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Wireless Special Report: Marching toward Mobility
As wireless devices invade the enterprise they present opportunities to empower workers and improve productivity via mobile applications. But they also threaten enterprise security and worker privacy. Wireless technology is a primordial and rapidly evolving environment where little can be taken for granted; counterbalancing its adoption will require a trained army of wireless developers, better tools, and far-reaching changes in corporate policies.
You're about to be drafted into the mobile development army. Users' and organizations' needs are outflanking IT's defenses. Why is this happening? And when the battle comes to your regiment, will you be armed for success?
Our round up will give you a representative sampling of the wireless hardware marketplace today. Get a look at the devices you'll be supporting tomorrow.
Tools for building wireless applications are getting better. Find out what tools developers have turned to in the past and how those profiles will dramatically change by 2005.
There's a way to accept wireless into the enterprise that lets IT control the number of devices and the levels of support, while still giving end users some choice.
Find out what's held wireless back, and why some things are changing and some things still aren't.
Writing a user interface for your app that runs on all of today's mobile devices can be a huge challenge. Among the things you need to consider: diverse appearances, functionality, memory, screen real estate, and persistent storage availability. This article describes the many pitfalls of developing a user interface for diverse devices and tells you how to devise a plan that will save you time and headaches.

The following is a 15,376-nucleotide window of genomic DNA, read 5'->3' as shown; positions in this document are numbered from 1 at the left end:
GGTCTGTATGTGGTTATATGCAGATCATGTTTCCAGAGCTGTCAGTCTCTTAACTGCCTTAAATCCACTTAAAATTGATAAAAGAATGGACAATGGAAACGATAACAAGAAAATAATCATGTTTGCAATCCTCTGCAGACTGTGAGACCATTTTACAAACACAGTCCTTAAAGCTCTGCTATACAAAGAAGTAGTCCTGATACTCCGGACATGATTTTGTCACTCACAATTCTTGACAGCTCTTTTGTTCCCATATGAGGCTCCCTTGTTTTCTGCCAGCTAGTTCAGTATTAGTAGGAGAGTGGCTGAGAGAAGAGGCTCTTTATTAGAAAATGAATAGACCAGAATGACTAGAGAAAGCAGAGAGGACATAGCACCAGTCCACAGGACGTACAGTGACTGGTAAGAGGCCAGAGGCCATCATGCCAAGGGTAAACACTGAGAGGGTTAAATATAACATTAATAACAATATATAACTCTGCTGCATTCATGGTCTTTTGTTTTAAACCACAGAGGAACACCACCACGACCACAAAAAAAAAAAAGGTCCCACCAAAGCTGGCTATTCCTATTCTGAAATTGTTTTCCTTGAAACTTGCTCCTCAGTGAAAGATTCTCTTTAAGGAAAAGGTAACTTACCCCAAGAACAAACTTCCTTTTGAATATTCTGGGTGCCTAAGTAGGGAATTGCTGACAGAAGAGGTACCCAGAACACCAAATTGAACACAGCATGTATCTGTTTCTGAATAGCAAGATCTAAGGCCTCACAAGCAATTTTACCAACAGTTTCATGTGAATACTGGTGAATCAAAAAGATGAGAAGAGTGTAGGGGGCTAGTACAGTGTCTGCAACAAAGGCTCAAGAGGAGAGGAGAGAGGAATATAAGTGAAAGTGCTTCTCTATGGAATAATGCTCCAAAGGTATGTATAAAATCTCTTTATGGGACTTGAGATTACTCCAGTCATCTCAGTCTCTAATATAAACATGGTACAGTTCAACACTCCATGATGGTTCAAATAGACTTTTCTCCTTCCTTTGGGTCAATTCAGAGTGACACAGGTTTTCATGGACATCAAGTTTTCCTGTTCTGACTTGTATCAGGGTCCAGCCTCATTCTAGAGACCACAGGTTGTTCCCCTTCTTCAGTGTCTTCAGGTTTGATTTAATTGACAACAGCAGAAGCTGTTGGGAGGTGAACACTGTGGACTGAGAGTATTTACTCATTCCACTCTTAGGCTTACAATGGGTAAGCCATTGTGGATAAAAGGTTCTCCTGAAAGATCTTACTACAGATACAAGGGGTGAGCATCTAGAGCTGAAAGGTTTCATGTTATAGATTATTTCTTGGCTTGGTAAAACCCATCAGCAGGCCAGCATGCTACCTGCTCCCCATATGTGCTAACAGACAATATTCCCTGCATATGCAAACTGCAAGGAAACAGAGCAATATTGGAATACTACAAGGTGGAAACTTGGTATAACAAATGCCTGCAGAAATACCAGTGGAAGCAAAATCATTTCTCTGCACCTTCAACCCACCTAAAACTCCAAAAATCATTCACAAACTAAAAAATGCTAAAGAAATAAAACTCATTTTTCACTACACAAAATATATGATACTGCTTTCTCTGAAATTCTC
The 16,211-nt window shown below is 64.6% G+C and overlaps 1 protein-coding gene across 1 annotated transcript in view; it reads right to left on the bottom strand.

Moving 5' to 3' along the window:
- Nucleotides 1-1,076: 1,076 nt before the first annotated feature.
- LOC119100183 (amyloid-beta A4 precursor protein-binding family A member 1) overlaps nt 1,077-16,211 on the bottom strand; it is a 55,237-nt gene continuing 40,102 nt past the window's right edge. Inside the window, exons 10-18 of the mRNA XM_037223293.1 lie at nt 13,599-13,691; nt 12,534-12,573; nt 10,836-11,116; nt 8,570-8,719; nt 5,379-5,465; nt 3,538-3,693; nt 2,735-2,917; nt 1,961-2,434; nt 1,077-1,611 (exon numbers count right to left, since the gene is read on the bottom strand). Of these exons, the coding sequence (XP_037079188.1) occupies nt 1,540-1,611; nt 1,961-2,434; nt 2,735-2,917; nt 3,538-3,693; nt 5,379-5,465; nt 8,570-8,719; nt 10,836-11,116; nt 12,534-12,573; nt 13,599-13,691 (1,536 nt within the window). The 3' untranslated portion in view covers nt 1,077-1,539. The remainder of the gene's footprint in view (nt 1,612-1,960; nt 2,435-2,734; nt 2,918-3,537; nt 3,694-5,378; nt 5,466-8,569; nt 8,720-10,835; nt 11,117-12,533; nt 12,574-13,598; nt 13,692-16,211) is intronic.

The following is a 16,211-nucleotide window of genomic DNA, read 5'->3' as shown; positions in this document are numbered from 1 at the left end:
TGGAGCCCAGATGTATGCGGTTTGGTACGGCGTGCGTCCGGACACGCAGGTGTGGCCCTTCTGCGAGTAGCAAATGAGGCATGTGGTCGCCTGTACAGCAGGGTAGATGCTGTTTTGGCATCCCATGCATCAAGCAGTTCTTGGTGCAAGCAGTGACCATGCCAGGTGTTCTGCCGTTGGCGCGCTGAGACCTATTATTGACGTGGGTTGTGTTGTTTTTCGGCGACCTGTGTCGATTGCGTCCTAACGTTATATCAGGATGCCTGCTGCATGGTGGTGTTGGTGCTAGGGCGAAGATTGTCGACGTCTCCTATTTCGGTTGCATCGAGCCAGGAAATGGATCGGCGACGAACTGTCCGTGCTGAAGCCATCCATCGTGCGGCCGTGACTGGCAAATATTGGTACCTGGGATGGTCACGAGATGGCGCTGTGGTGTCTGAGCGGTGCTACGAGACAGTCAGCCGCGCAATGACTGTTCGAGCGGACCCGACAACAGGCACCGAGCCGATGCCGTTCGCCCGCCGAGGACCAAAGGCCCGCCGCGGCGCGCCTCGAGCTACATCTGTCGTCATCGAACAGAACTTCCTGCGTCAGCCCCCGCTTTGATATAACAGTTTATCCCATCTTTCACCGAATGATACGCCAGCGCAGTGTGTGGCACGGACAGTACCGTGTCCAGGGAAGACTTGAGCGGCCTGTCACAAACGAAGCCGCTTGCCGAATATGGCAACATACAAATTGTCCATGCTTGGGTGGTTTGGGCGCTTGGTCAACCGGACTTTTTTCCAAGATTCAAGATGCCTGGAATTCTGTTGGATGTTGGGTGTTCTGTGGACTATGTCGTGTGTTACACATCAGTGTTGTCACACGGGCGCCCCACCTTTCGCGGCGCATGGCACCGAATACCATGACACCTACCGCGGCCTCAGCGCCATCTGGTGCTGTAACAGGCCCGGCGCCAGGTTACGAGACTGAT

Learn how to write applications that work over Bluetooth short-range networks, using the .NET Compact Framework. Extend the sample chat application in this story to build any kind of Bluetooth applications you'd like.
Wireless development presents the daunting task of writing applications that must work across multiple device types while depending on unreliable networks. IDC analyst Alex Slawsby explains why being a successful wireless developer will require a departure from how you're used to coding.
When you have mobile workers that need to read and write from a database, you have some tough decisions to make. Where should the data be stored and how should it be transmitted? A smart client architecture might provide the right balance for your applications.
Technology doesn't generally come along with the force of a lightening bolt to shock us into action. It sets its roots and grows up naturally. Mobile computing set its roots several years ago, and now the onus is on all of us to get dead serious about wireless in the enterprise.
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